But, while it’s nonsense, the way that each major battle focuses in on one or two different characters does allow Koei to highlight their personalities, and that’s all that’s really important. For characters from franchises who had previously had minimal backstory, this has been an opportunity to get a better sense of them. Marie Rose and Honoka from Dead or Alive 5, for example, came as roster additions only after the original release of the initial game, and so had a minimal role in the broader plot as a result. Their role in Dead or Alive Xtreme 3 following that was simply to look gorgeous while wearing their bikinis. This is the first time that either character has had a core role in an actual plot, and I quite appreciated that. I also liked the opportunity to get to know some of the characters from Koei’s Japan-only franchises for the first time. Darius from Harukanaru Toki no Naka de, especially, is a character I found immediately interesting. And of the other characters, well, I love most of them, so another opportunity to bop heads with Arnice or Sophie, while listening to them talk in character, was most welcome indeed.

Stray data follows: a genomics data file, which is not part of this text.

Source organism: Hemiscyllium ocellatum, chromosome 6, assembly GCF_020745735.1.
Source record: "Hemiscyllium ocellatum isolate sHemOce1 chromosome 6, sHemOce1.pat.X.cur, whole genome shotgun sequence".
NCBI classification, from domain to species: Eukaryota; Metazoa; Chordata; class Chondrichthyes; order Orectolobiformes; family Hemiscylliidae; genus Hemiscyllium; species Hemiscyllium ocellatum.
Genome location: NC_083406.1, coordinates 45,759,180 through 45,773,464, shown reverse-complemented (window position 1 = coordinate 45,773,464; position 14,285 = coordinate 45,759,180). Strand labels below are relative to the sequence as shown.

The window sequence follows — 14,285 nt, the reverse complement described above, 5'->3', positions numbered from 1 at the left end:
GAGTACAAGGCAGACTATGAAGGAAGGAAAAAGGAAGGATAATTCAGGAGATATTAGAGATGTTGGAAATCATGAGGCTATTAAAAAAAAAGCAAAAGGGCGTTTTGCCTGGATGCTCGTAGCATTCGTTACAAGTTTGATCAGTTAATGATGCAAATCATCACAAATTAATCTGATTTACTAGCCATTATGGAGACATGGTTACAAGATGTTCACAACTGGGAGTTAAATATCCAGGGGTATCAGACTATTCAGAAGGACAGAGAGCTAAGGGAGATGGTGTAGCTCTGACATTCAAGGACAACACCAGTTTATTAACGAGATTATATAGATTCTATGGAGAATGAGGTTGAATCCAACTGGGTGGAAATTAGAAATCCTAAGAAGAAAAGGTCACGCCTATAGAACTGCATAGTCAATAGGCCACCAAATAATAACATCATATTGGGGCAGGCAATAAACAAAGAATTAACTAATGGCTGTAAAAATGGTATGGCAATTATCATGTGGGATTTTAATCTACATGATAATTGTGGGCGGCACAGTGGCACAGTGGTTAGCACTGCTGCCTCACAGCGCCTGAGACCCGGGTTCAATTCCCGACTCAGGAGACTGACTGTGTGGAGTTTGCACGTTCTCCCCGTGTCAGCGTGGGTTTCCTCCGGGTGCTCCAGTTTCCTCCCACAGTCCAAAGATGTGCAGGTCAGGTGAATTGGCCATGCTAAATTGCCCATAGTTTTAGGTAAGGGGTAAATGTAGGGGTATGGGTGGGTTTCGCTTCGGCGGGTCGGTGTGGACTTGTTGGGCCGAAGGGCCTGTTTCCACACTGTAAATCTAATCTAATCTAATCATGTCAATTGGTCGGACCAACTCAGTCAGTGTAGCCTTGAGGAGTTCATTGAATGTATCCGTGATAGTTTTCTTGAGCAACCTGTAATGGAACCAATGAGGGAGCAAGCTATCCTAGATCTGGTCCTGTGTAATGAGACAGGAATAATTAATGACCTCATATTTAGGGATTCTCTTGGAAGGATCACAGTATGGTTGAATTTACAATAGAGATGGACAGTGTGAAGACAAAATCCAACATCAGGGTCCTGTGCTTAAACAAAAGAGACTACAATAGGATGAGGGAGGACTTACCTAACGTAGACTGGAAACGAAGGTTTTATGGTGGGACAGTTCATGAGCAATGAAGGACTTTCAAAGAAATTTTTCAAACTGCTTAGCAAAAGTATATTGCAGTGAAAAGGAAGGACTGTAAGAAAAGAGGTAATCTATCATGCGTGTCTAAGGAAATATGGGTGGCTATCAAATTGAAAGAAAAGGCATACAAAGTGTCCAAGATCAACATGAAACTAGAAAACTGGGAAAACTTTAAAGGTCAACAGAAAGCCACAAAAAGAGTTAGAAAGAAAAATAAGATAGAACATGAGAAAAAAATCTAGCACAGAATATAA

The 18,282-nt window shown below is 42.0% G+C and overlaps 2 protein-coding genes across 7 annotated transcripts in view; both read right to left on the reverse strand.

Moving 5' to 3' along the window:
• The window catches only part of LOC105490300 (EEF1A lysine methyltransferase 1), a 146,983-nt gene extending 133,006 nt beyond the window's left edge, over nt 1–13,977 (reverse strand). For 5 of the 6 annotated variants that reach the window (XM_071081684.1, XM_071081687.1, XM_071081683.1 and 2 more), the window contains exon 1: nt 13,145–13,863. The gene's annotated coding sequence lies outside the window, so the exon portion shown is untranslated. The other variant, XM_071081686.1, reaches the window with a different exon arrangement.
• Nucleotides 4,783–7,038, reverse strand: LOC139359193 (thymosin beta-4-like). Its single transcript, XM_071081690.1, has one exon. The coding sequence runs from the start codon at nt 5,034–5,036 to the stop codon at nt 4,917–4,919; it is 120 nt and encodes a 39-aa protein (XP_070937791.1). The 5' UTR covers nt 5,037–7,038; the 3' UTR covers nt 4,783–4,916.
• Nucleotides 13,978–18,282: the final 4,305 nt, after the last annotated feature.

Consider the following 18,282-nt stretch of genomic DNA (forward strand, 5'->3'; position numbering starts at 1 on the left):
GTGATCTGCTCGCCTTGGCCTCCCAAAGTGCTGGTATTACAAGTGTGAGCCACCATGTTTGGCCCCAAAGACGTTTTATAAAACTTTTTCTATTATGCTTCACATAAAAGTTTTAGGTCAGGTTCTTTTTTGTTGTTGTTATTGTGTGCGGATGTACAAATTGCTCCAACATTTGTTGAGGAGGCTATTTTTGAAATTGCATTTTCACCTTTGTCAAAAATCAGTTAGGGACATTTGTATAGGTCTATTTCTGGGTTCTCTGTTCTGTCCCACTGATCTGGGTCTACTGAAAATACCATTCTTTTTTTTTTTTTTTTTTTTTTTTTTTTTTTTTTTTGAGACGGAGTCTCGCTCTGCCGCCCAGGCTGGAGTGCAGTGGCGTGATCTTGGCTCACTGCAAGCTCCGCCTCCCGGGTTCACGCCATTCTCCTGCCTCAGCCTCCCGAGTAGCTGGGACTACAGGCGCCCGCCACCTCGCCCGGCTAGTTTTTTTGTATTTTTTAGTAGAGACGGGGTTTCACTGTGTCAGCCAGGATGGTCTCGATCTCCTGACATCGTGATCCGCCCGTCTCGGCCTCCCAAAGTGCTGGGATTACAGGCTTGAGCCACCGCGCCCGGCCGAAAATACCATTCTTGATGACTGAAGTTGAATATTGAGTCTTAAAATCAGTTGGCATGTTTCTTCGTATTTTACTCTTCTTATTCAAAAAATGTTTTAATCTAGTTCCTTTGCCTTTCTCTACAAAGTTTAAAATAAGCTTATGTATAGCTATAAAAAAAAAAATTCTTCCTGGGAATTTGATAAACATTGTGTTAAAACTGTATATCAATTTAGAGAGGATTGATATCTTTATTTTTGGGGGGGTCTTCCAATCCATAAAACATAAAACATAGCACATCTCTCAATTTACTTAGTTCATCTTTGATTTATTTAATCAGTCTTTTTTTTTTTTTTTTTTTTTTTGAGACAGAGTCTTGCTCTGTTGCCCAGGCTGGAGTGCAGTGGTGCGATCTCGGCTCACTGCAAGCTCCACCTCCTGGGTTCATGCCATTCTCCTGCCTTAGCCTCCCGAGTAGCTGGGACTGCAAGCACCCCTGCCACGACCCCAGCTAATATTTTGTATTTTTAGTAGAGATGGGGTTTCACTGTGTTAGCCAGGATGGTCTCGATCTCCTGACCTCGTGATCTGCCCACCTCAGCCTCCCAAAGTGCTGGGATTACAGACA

Warriors All-Stars, as a love letter to fans of everything Koei Tecmo, is also quite delightful in the little references that it throws in along the way for the most committed fans. Anyone who has played enough Atelier games, for example, knows that characters have a weird (and completely unexplained) habit of saying “taru!” (barrel!) every time they see a barrel. A few years ago I was actually talking to the producer of the series about this and, yes, Gust, the developer of the Atelier series, is quite aware that people actively look forward to seeing how each character exclaims “taru!” when he or she spots a barrel.